What You Can Do About Biological Pollutants

Before you give away the family pet or move, there are less drastic steps that can be taken to reduce potential problems. Properly cleaning and maintaining your home can help reduce the problem and may avoid interrupting your normal routine. People who have health problems such as asthma, or are allergic, may need to do this and more. Discuss this with your doctor.

Moisture Control

Water in your home can come from many sources. Water can enter your home by leaking or by seeping through basement floors. Showers or even cooking can add moisture to the air in your home. The amount of moisture that the air in your home can hold depends on the temperature of the air. As the temperature goes down, the air is able to hold less moisture. This is why, in cold weather, moisture condenses on cold surfaces (for example, drops of water form on the inside of a window). This moisture can encourage biological pollutants to grow.

There are many ways to control moisture in your home:

  • Fix leaks and seepage. If water is entering the house from the outside, your options range from simple landscaping to extensive excavation and waterproofing. (The ground should slope away from the house.) Water in the basement can result from the lack of gutters or a water flow toward the house. Water leaks in pipes or around tubs and sinks can provide a place for biological pollutants to grow.
  • Put a plastic cover over dirt in crawlspaces to prevent moisture from coming in from the ground. Be sure crawlspaces are well-ventilated.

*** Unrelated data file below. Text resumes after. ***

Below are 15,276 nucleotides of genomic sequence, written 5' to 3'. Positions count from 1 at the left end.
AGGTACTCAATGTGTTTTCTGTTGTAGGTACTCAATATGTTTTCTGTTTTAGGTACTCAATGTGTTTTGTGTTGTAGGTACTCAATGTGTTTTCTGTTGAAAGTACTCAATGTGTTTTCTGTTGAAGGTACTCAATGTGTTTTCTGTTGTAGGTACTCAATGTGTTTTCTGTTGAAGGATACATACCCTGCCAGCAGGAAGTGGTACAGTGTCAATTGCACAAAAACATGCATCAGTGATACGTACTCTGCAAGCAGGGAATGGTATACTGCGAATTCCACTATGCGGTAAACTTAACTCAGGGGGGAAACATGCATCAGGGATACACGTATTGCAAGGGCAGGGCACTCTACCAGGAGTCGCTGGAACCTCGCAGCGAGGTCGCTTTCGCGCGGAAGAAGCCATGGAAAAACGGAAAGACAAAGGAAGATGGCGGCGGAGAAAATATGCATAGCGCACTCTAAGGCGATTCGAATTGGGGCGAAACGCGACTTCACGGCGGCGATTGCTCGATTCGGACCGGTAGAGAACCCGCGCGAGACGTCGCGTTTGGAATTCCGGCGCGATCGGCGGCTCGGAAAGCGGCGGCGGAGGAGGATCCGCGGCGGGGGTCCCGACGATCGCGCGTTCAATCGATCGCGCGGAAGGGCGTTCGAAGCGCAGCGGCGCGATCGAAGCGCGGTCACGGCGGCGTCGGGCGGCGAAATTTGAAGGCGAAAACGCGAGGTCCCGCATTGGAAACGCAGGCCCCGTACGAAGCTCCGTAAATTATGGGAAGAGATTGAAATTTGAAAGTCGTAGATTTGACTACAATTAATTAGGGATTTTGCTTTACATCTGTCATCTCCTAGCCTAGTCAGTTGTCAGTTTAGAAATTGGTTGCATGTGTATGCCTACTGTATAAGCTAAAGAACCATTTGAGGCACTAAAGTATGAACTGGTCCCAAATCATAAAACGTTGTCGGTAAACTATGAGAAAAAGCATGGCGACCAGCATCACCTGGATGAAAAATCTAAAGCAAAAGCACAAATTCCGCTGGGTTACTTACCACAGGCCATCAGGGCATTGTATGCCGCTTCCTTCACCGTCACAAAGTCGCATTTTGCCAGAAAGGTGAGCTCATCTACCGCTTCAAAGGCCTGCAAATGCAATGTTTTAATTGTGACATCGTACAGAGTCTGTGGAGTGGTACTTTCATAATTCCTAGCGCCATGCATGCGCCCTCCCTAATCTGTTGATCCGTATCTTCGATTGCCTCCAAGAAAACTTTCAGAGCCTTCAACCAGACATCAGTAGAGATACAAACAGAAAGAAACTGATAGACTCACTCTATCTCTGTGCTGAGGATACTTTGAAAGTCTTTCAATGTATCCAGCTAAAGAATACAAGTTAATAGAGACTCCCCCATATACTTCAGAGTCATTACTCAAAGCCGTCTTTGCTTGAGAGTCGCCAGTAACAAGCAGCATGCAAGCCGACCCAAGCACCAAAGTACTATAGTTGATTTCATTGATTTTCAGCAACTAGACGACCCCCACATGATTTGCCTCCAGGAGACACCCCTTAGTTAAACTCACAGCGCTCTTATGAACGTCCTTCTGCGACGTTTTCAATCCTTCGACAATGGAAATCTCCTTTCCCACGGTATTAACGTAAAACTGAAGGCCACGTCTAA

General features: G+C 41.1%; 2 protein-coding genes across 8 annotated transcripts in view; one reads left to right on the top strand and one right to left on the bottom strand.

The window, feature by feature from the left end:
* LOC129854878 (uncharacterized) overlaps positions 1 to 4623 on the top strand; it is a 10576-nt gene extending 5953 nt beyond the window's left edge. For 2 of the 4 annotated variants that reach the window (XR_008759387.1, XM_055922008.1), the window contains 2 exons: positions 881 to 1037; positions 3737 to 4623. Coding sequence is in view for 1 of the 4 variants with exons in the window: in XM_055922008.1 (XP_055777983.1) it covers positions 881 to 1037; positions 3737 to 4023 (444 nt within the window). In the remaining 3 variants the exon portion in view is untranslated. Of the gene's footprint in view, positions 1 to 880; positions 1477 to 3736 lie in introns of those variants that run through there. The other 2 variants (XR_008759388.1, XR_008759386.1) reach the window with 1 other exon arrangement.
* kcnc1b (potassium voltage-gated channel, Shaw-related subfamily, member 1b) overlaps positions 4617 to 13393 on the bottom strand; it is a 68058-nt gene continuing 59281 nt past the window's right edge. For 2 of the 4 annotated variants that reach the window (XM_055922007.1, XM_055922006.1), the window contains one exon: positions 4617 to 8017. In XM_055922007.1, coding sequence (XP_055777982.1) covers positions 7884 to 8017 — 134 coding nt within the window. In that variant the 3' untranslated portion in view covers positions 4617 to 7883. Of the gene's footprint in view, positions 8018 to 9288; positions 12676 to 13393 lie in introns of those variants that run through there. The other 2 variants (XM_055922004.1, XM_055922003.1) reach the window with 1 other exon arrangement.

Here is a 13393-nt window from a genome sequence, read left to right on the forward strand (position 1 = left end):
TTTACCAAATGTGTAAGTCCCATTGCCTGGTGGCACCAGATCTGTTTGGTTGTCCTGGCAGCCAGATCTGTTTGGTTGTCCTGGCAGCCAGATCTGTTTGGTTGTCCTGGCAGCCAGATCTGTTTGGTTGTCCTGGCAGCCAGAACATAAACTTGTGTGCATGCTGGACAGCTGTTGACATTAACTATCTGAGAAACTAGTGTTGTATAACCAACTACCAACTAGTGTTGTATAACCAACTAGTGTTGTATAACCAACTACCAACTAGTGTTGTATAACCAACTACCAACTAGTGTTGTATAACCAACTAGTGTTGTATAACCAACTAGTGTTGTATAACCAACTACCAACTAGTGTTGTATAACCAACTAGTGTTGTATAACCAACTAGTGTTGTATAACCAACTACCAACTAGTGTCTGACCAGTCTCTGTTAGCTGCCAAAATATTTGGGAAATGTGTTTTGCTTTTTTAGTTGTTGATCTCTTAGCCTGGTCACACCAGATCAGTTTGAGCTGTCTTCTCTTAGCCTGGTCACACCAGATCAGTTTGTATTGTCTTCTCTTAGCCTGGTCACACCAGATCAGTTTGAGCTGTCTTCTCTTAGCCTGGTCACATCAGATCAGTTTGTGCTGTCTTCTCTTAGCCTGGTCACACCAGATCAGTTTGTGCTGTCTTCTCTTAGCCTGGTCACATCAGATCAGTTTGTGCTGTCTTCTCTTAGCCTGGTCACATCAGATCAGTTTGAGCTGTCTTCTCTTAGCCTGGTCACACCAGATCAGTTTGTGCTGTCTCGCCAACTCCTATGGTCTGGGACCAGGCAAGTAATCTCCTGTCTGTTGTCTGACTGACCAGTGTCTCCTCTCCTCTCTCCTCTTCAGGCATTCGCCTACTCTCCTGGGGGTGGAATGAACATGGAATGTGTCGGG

• Use exhaust fans in bathrooms and kitchens to remove moisture to the outside (not into the attic). Vent your clothes dryer to the outside.
  • Turn off certain appliances (such as humidifiers or kerosene heaters) if you notice moisture on windows and other surfaces.
  • Use dehumidifiers and air conditioners, especially in hot, humid climates, to reduce moisture in the air, but be sure that the appliances themselves don’t become sources of biological pollutants.
  • Raise the temperature of cold surfaces where moisture condenses. Use insulation or storm windows. (A storm window installed on the inside works better than one installed on the outside.) Open doors between rooms (especially doors to closets which may be colder than the rooms) to increase circulation. Circulation carries heat to the cold surfaces. Increase air circulation by using fans and by moving furniture from wall corners to promote air and heat circulation. Be sure that your house has a source of fresh air and can expel excessive moisture from the home.
  • Pay special attention to carpet on concrete floors. Carpet can absorb moisture and serve as a place for biological pollutants to grow. Use area rugs which can be taken up and washed often. In certain climates, if carpet is to be installed over a concrete floor, it may be necessary to use a vapor barrier (plastic sheeting) over the concrete and cover that with sub-flooring (insulation covered with plywood) to prevent a moisture problem.
  • Moisture problems and their solutions differ from one climate to another. The Northeast is cold and wet; the Southwest is hot and dry; the South is hot and wet; and the Western Mountain states are cold and dry. All of these regions can have moisture problems. For example, evaporative coolers used in the Southwest can encourage the growth of biological pollutants. In other hot regions, the use of air conditioners which cool the air too quickly may prevent the air conditioners from running long enough to remove excess moisture from the air. The types of construction and weatherization for the different climates can lead to different problems and solutions.

Maintain and Clean All Appliances That Come In Contact With Water